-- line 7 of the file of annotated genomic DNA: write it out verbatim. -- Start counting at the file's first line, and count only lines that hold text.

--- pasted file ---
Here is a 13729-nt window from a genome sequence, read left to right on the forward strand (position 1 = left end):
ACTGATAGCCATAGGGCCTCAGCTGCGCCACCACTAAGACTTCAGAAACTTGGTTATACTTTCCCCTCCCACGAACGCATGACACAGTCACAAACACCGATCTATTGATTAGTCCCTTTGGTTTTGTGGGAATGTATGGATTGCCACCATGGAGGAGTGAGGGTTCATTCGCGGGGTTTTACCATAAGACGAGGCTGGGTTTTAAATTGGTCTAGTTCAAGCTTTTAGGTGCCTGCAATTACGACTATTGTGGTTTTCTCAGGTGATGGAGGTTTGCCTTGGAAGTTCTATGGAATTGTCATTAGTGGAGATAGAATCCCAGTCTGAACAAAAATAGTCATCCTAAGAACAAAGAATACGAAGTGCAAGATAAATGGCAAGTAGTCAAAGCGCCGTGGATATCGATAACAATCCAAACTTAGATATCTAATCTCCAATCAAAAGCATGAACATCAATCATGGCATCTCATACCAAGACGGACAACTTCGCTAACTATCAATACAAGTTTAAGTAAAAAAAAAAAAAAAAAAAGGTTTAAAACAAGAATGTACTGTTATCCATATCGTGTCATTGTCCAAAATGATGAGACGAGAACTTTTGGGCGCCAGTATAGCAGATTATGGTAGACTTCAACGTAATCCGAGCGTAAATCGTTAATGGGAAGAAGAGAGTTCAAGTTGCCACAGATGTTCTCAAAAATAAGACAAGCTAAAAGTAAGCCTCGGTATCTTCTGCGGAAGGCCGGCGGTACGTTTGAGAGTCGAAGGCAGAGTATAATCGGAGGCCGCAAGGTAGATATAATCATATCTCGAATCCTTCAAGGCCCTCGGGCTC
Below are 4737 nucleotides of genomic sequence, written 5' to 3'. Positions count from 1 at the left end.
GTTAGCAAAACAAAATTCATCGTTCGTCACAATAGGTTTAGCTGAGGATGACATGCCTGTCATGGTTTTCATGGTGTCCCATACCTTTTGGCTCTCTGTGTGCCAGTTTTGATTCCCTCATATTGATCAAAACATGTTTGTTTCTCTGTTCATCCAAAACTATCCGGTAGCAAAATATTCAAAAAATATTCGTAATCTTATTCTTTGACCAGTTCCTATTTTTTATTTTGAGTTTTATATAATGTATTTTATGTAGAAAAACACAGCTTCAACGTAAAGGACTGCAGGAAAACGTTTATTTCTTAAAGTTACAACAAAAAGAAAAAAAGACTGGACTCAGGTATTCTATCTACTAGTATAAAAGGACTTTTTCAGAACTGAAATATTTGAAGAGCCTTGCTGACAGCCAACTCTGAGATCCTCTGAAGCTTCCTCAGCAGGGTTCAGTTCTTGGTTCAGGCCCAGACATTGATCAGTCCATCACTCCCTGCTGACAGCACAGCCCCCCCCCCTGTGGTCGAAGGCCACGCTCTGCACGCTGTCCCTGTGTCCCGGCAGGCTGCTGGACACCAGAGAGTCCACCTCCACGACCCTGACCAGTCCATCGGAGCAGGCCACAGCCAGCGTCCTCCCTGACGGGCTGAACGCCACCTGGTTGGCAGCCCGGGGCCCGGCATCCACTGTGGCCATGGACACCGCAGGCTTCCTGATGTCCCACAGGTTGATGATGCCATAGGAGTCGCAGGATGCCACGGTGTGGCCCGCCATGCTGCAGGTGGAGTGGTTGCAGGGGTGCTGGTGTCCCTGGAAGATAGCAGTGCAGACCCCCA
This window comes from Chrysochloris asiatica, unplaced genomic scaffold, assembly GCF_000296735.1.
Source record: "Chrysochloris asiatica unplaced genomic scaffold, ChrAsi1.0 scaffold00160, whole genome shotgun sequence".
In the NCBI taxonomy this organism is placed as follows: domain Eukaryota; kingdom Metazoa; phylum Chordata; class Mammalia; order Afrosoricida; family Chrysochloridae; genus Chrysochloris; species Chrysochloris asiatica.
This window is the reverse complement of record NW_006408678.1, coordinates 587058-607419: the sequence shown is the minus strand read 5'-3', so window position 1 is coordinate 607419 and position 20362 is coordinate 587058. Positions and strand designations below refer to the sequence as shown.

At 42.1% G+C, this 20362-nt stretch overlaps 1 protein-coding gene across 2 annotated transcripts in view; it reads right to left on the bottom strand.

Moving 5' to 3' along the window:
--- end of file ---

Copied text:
In the NCBI taxonomy this organism is placed as follows: domain Eukaryota; kingdom Metazoa; phylum Chordata; class Mammalia; order Afrosoricida; family Chrysochloridae; genus Chrysochloris; species Chrysochloris asiatica.